Ureteral strictures cause narrowing of the ureteral lumen, and they can reﬂect either ischemic or nonischemic damage to the mucosa with subsequent ﬁbrosis. Ischemic strictures are caused by a devascularization of the periadventitial blood supply, which may occur after surgical mobilization of the ureter, renal transplantation, or radiation therapy. Nonischemic strictures may be caused by ureteral instrumentation, infection (e.g., pyelonephritis, tuberculosis, schistosomiasis), inﬂammatory periureteral disease, or malignancy.
PRESENTATION AND DIAGNOSIS
Patients with acute ureteral obstructions of any kind
typically have ﬂank pain, which may be accompanied by nausea and vomiting.
Chronic obstructions are often asymptomatic, although some may cause urosepsis
or, if bilateral, renal insufﬁciency.
The gold-standard imaging study for evaluation of the
ureter is contrast-enhanced CT. If any chronic ureteral obstruction is present,
the more proximal segments will appear dilated. If a stricture is present,
progressive narrowing of the ureter may be seen on delayed urographic phase,
with little or no contrast seen in the distal segment if the narrowing is
severe. If, in contrast, a stone is present, it will be visible as a discrete,
hyperattenuating region in the ureter. If a ureteral mass is present, a ﬁlling
defect may be seen.
Once a stricture has been diagnosed, a renal scan can
be performed to quantify the function of each kidney. Such measurements are
especially important if endoscopic treatment is being considered because the
ipsilateral kidney should have at least 25% of normal ﬁltration function for
the intervention to have a high probability of success.
Once a ureteral stricture has been diagnosed, the
possible ongoing presence of secondary causes (especially malignancy) should be
ruled out. The stricture should then be treated to relieve the pain of
obstruction and prevent upper tract infection.
Endoscopic techniques, which are associated with less
morbidity and faster recovery times than open procedures, should be employed
for strictures that are 1 cm or less in length, located away from the
midureter, present for less than 6 months, nonischemic in etiology, and
associated with at least 25% remaining function in the ipsilateral kidney.
Strictures that do not possess these characteristics should be treated using an
open or laparoscopic surgical approach.
Endoscopic Treatment. A ureteral stent can be deployed as a temporizing measure in patients
with pain or urosepsis. In the occasional patient with signiﬁcant comorbidities
who is a poor candidate for more invasive procedures, a stent may be used as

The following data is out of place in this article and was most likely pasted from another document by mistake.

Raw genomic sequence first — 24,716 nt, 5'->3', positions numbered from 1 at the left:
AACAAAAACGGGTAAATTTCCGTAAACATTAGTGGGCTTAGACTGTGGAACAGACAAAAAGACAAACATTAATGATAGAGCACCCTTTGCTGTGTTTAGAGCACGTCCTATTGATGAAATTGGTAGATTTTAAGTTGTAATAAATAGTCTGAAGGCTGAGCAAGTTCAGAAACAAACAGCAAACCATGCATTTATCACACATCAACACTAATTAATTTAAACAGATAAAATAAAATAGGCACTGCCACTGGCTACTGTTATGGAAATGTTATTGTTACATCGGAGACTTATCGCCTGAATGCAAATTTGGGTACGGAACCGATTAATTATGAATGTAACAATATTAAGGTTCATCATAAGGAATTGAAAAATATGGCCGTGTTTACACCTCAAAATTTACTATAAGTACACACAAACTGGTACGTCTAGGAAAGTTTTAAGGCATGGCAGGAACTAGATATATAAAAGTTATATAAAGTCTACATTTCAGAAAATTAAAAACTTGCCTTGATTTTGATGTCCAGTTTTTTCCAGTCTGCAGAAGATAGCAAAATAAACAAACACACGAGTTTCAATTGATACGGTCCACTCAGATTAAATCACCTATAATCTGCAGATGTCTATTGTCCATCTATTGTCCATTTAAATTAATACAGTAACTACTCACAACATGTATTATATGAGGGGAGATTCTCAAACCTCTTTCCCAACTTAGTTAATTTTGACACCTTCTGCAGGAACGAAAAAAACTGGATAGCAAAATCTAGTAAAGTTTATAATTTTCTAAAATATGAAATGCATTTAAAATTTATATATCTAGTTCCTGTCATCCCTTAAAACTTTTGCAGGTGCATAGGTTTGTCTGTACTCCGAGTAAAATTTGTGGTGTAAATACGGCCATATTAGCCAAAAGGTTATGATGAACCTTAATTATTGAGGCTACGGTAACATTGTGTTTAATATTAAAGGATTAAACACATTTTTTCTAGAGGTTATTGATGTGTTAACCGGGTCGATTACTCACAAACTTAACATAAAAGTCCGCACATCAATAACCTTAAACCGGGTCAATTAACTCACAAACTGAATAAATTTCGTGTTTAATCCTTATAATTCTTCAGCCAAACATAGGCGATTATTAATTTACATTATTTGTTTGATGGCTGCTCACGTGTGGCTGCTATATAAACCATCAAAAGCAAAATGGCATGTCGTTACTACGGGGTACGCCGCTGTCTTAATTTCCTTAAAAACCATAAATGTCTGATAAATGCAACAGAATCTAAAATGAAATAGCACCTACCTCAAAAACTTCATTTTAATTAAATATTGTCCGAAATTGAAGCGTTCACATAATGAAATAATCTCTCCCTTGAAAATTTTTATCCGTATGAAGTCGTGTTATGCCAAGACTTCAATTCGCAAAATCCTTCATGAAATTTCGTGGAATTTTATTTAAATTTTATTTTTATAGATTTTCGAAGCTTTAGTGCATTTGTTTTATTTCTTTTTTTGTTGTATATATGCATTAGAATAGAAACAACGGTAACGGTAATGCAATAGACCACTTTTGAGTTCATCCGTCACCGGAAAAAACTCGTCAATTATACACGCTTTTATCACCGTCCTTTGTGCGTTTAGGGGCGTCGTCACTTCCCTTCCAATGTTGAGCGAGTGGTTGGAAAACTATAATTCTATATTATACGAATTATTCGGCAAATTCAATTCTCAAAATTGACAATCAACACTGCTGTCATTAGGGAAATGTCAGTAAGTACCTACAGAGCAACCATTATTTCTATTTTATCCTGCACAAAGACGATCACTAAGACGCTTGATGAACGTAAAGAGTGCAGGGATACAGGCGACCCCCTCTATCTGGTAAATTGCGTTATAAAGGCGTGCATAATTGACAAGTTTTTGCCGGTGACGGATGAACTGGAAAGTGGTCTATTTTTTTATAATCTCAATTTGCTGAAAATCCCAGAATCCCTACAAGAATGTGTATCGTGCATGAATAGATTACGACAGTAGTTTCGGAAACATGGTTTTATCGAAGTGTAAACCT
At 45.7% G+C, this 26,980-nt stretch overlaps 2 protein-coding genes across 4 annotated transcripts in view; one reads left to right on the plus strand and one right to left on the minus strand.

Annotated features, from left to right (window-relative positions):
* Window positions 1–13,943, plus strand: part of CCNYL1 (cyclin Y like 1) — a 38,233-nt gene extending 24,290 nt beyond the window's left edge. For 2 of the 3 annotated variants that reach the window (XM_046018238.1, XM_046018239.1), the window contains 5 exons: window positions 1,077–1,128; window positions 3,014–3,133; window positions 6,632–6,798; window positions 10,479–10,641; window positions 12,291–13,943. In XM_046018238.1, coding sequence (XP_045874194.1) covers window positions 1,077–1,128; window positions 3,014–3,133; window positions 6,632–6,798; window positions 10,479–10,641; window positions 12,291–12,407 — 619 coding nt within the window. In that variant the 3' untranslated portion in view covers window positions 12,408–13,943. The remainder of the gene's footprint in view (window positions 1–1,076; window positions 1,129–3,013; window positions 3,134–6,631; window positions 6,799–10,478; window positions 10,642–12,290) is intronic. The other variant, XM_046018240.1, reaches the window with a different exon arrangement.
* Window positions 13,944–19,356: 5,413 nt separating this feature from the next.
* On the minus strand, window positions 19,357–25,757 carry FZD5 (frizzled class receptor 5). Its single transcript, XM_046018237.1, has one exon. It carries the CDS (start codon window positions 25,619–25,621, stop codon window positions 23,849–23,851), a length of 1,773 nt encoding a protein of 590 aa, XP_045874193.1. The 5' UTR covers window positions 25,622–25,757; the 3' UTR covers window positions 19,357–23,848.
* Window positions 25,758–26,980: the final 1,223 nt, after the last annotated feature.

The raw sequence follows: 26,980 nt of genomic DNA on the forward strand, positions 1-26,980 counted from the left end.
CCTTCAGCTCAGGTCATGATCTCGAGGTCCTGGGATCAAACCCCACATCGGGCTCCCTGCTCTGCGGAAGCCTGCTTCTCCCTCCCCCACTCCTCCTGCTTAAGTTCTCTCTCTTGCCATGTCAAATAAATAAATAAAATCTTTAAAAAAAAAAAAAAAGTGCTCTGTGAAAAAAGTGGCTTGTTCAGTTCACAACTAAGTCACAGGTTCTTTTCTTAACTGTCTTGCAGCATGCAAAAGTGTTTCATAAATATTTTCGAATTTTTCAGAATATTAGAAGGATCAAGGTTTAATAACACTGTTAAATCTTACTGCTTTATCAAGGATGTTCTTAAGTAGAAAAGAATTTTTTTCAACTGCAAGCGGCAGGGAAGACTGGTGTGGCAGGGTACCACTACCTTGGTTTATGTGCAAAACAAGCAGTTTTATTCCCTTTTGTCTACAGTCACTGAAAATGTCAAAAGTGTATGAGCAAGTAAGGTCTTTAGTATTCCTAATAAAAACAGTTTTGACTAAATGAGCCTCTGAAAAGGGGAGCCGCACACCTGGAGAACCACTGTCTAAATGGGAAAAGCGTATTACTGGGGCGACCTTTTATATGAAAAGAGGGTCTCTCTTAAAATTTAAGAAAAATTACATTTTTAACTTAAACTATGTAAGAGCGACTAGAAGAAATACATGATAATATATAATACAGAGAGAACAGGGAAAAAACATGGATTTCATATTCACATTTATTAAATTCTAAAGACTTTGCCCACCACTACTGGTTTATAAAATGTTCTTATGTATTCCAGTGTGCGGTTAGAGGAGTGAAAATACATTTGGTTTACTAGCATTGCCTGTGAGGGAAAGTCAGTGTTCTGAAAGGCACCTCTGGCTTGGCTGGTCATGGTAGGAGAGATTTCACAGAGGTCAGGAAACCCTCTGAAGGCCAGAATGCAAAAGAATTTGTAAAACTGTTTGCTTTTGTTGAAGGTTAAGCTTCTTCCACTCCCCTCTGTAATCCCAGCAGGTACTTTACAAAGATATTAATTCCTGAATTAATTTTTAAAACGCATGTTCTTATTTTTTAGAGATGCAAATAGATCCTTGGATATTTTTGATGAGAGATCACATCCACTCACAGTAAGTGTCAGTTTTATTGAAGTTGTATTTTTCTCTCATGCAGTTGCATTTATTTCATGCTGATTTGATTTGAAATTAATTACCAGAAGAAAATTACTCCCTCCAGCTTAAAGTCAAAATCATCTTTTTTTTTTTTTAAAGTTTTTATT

deﬁnitive management, although it should be changed every 3 to 12 months.
Occasionally, if a very tight obstruction is seen, two side-by-side stents may
be necessary to provide adequate drainage.
Balloon dilation may be performed to recanalize the
strictured segment, but recurrent stricture formation is common. Retrograde
pyeloureterography is ﬁrst performed to delineate ureteral anatomy and the
precise location of the stricture. Next, a balloon catheter is placed under
ﬂuoroscopic guidance so that it traverses the strictured segment. If placement
is challenging, a ureteroscope
can be used to directly visualize the process (see Plate 10-33). Once
appropriately positioned, the balloon is brieﬂy inﬂated, which stretches and
dilates the strictured segment.
An endoureterotomy consists of stricture incision
under direct vision through a ureteroscope. Several different technologies can
be employed, including cold knife incision, electrocautery, and holmium laser
ablation. All require a full-thickness cut through the wall of the ureter into
the periureteral fat. The optimal direction of the incision depends on the
level of the ureter that is affected. Incisions into the pelvic ureter should
be made in an anteromedial direction, so as to avoid the iliac vessels.
Meanwhile, incisions into the upper ureter should be made in a posterolateral direction, so as to avoid the aorta
and inferior vena cava.
Surgical Treatment. Open or laparoscopic excision of a ureteral stricture should begin with
careful ureteral mobilization to minimize the risk of damage to the
periureteral blood supply. Debridement of the scarred and ﬁbrotic area should
then proceed until a bleeding edge is reached. Finally, the ureter should be
reconstructed in a manner that is tension-free, spatulated, and water-tight. A
ureteral stent should be placed to ensure adequate postoperative drainage. The
optimal method of reconstruction depends on the location and length of the
excised segment. Several different options are available, as described in Plate 10-36.